Gardner & Sons Funeral Parlour

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A short story by Alice Anchisi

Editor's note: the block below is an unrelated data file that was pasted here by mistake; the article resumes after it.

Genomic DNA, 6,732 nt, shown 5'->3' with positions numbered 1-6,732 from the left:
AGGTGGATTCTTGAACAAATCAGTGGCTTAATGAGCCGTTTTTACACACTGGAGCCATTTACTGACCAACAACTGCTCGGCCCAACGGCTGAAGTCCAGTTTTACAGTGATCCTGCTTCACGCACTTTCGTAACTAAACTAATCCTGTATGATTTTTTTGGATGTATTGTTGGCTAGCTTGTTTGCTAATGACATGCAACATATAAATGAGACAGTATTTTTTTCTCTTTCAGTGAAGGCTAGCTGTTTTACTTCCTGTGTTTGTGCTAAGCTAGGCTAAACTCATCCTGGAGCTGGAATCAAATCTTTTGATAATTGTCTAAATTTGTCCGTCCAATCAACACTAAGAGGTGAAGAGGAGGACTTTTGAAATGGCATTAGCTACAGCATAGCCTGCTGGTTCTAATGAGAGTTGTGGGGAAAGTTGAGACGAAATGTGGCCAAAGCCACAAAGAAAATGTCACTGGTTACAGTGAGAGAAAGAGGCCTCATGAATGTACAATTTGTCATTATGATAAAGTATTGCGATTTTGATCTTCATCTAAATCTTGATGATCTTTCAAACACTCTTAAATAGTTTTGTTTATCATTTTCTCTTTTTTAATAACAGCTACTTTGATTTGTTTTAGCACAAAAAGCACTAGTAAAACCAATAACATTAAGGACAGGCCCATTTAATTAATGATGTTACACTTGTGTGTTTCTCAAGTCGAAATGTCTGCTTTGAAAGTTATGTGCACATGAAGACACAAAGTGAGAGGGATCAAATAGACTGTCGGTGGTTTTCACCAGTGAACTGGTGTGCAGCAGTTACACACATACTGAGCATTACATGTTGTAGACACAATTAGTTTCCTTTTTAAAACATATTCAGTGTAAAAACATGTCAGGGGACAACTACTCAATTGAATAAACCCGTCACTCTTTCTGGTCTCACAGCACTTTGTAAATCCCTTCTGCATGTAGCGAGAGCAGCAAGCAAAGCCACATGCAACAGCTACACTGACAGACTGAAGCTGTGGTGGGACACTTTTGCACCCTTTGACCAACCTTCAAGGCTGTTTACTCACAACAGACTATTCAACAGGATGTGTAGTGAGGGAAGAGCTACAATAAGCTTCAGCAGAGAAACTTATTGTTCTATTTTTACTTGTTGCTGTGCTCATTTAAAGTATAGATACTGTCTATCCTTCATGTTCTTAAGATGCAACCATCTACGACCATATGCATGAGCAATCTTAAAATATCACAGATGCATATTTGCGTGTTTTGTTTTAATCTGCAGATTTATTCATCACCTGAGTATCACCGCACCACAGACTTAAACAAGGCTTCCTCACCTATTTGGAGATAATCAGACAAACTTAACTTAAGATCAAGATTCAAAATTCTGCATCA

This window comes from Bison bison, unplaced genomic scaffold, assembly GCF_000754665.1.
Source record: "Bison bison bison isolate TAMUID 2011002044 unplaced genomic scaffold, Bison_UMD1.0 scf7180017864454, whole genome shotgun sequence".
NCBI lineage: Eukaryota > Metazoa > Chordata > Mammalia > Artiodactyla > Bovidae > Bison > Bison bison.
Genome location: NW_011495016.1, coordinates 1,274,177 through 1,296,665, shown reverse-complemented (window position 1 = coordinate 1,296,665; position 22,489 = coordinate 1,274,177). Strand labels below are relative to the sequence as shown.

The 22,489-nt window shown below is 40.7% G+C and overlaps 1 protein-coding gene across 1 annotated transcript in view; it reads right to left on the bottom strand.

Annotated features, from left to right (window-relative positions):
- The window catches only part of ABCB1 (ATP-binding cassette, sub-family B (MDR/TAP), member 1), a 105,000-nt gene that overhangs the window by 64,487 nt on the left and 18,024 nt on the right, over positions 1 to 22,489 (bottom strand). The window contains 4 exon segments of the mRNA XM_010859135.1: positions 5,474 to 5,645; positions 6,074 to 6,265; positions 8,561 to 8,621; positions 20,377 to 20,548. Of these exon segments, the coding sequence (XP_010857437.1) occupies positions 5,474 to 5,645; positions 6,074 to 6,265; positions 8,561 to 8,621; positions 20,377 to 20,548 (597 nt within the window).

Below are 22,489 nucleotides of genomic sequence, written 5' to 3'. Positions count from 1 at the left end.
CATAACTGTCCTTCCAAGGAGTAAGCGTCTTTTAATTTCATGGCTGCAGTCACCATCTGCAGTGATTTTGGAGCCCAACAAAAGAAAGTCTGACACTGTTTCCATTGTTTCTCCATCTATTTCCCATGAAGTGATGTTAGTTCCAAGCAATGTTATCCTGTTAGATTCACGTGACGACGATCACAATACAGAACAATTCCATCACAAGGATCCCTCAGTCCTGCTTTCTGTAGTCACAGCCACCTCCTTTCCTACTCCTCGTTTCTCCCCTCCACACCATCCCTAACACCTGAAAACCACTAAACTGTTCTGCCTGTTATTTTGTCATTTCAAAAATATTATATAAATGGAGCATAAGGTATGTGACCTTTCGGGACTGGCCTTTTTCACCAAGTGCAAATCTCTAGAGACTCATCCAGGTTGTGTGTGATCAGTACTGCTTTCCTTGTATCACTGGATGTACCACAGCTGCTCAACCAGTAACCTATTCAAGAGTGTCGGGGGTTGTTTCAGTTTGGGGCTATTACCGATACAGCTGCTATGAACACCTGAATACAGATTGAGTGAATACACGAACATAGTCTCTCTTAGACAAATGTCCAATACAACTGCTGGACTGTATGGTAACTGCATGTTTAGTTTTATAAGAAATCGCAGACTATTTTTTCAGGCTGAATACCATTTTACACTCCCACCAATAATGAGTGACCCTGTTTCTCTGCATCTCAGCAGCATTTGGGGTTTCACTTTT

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rancis Gardner regards the dead body lying on the table in front of him, illuminated by the harsh light overhead. His eyes pass over the white skin looking for any imperfections he may have missed. They slide down the small, supple frame and rest on hands clasped neatly on top of a stiff blue jacket picked out by the mother in a frenzy of mourning. Tasteless, Francis thinks to himself. He leans over to observe the side of the boy’s head. It is nearly impossible to register the precise, clean hole just above the temple, lurking dark and deep like a lock without a key. Hard to imagine that not six hours ago there was nothing but a mess of blood-matted hair and bits of brain. But now, lying doll-like in silence, the boy looks perfect. Francis is pleased; a smile of satisfaction crawls over his lips. The whole process had been rather simple. Francis swiftly settled on the standard procedure, one that he’d performed countless times on the old wrinkled bodies that had begun to decompose long before their final breaths. People didn’t usually die in old towns like these; they were absorbed by the landscape. Faces crumbled like dry stonewalls. Varicose veins sprawled, ivy-like, over saggy skins. Bones rusted. When someone did eventually let go, it always felt like they took part of the architecture with them. But this boy was different. He was still shiny and new when he arrived in Francis’s hands. His edges were not yet worn down to fit the confines of this town, his face not yet weathered like stone. The customary stiffness and flaccid texture were, for once, absent. The boy’s silky limbs were pleasingly smooth to the touch. His joints moved seamlessly, as if they had just been oiled. For a moment Francis was tempted to place two fingers underneath the jawline to check for a pulse. Then his eyes met the hole staring out from the side of the boy’s head. Francis coughed up a chuckle. He couldn’t believe his luck. Francis moved through the whole process with care, taking his time to wash the body with warm soapy water, massaging the skin vigorously until it shone like brass. Then he took his small knife, the blade of which he sharpened each day, and made a small incision along the collarbone, relishing the ease with which it cut through the strings of muscle like a cobweb. After that it had been a simple question of embalming.